Am I putting too much pressure on the situation? Is she still too young to successfully self soothe and this is all just practice or am I doing something wrong? Is it ok to let her fall asleep on me if putting her down drowsy but awake doesn’t work? Should it start to work in time?

    Sincerely,

    Ariana

    1. Peak wakefulness, fussiness, and inability to nap well occurs at 6 weeks of age, so relax. Everything you describe is age-appropriate. Bedtimes drift earlier at 6 weeks of age, so experiment with a super-early bedtime. If she appears drowsy around 5:00-5:30pm soothe her to sleep. This might be a nap or it might be her bedtime. Read, or have your husband read, the age-appropriate sections of my book for an organized discussion of all the issues you describe or read the appropriate Blogs in ‘Blogs by Topic’. Your goal now is to do whatever works to maximize daytime sleep and minimize fussiness/crying during the day. Does this help.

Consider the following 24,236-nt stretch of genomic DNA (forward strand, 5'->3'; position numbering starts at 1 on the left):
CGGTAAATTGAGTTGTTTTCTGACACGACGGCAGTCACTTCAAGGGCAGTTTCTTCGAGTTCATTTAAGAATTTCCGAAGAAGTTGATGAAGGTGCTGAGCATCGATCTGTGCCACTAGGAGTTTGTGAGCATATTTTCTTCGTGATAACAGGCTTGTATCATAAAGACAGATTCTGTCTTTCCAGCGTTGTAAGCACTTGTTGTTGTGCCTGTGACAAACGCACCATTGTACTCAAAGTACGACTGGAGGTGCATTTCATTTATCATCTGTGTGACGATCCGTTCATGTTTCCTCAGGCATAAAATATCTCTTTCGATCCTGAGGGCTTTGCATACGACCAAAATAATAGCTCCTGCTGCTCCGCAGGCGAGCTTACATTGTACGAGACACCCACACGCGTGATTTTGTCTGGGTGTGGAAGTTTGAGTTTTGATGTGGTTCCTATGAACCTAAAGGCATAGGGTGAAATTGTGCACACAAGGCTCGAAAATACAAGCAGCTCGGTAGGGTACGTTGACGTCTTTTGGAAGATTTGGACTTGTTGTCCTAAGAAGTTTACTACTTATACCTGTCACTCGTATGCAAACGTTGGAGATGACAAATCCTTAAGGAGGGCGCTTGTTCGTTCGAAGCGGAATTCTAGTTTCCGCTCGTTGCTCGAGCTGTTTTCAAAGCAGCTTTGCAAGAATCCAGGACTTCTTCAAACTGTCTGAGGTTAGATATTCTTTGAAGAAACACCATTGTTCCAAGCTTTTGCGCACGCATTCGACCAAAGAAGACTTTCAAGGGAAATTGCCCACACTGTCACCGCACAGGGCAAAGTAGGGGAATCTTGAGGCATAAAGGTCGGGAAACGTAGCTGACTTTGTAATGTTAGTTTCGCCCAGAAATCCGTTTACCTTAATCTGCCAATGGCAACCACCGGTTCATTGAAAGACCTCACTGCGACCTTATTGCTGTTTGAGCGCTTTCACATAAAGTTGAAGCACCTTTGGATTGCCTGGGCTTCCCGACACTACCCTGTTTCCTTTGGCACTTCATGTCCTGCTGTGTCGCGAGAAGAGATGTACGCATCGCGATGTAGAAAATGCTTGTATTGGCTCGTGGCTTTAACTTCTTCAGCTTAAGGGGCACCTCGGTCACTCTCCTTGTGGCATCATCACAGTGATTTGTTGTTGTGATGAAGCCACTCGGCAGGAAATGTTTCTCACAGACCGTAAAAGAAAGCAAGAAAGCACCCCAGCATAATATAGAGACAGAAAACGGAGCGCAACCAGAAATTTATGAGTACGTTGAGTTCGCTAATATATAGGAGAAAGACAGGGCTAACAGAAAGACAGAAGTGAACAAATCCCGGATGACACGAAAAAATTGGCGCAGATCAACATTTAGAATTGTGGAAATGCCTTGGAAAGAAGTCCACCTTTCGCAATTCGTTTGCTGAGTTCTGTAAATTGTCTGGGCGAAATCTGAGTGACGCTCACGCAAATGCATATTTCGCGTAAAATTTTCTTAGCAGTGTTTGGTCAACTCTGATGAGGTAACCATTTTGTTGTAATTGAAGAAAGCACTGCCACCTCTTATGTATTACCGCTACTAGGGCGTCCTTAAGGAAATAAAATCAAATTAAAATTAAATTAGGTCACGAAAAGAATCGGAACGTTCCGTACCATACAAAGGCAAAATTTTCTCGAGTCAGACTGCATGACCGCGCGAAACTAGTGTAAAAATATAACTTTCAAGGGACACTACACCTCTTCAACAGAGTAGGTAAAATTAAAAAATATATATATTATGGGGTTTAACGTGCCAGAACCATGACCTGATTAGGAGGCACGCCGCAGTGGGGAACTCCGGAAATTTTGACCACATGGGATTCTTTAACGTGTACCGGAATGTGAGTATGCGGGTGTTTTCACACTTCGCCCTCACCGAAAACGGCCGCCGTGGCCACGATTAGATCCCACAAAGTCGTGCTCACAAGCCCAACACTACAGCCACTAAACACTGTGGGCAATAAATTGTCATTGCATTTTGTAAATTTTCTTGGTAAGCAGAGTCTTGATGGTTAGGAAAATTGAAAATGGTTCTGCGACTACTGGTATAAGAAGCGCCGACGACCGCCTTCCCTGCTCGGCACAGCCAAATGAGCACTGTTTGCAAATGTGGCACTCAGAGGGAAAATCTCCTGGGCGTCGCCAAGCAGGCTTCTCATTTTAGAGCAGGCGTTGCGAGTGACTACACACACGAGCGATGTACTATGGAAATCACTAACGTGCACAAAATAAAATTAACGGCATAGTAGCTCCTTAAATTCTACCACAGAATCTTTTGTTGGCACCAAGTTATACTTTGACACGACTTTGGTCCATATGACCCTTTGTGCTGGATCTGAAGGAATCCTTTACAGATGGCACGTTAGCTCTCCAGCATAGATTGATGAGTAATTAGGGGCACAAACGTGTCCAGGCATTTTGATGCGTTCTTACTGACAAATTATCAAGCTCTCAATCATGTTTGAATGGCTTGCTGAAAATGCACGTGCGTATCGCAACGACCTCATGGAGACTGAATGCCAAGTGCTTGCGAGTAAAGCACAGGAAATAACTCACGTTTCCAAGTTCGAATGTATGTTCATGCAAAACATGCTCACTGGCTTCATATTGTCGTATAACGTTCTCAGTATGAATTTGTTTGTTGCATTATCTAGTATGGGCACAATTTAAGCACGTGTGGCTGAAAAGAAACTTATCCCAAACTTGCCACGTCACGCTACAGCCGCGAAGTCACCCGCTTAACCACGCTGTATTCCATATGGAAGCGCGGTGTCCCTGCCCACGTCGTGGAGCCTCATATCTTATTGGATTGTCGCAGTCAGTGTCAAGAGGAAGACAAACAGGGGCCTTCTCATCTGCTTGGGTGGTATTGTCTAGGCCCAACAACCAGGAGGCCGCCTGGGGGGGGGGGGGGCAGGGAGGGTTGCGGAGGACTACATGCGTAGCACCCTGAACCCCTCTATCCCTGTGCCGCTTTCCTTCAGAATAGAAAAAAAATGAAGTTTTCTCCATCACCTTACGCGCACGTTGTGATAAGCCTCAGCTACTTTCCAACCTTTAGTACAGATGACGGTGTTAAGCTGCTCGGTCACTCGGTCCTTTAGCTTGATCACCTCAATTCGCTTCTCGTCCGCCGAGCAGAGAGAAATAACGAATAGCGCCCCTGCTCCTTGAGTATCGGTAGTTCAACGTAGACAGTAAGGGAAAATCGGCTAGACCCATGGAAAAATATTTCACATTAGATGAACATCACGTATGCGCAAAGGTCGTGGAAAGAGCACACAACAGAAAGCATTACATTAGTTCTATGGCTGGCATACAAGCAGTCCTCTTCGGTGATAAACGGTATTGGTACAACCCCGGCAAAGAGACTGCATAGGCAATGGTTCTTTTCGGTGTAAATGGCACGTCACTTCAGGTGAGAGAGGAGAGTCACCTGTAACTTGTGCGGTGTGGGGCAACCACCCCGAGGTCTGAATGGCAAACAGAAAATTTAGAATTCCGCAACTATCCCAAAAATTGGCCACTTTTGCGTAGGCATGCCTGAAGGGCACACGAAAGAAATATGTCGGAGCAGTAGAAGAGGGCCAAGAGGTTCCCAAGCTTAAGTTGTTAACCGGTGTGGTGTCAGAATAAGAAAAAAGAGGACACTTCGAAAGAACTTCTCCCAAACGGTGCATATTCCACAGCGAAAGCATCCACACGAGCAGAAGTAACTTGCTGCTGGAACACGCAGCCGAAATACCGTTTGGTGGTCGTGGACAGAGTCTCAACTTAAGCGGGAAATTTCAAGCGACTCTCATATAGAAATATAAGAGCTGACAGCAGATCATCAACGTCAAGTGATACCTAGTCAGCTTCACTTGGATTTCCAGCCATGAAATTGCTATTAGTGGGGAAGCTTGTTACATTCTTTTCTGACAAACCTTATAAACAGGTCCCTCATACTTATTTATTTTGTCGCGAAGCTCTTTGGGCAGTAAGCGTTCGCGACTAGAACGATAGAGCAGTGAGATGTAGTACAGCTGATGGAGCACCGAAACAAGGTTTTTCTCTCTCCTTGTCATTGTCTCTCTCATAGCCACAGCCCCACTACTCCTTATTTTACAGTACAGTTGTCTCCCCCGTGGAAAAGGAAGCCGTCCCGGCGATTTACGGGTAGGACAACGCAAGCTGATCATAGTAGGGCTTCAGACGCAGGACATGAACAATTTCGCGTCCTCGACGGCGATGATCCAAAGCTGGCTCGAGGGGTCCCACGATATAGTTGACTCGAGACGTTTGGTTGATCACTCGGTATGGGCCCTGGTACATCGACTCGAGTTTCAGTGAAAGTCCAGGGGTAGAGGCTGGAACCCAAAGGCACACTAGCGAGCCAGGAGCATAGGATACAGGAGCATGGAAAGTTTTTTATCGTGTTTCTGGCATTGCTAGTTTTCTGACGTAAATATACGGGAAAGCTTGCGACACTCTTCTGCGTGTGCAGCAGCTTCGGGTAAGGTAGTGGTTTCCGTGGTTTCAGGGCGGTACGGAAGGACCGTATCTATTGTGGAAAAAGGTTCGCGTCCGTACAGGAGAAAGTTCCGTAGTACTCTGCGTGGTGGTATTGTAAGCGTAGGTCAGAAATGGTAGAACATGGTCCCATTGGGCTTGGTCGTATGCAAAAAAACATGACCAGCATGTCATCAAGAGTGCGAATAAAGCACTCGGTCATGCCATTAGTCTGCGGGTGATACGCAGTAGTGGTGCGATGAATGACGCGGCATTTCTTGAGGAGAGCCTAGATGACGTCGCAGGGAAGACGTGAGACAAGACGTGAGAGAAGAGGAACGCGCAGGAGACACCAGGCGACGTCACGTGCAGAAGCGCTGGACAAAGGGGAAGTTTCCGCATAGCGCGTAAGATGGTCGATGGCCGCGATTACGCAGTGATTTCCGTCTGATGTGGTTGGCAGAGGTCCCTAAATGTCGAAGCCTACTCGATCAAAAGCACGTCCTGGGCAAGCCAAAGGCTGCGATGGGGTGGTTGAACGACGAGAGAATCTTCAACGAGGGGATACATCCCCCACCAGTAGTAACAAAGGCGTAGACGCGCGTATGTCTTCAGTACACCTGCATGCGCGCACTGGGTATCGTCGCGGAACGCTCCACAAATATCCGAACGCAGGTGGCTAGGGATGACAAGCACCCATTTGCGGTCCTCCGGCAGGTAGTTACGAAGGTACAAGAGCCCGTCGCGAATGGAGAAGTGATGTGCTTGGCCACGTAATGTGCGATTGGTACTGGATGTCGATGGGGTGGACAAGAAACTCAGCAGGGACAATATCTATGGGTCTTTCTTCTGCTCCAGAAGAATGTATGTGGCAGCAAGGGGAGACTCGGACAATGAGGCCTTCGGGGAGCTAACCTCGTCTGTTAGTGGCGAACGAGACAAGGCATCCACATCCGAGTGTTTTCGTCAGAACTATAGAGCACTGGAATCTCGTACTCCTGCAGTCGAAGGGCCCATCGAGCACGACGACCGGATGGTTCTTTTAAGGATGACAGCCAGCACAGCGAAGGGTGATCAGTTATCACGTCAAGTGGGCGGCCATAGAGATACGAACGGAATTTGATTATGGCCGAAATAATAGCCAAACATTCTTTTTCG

2. We have an overall great sleeper. Most of the time, he’s been doing 12 hours a night (in the snoo, we’re cheating, I know….) and we follow consistent wake windows, but he HAS to be held for naps! He’s almost 4 months and we’ve read the book and plan to use your method to sleep train soon. Is it possible to just do this for naps? I don’t really want to mess with nighttime since it’s going so well. Or should I just go ahead and rip off the bandaid and transition him to the crib and train for naps at the same time?

    1. How old is he? Perhaps he lacks self-soothing ability (Snoo at night holding for naps). What time does he fall asleep at night? Maybe, for now, follow the ‘Nap Drill’ in my book.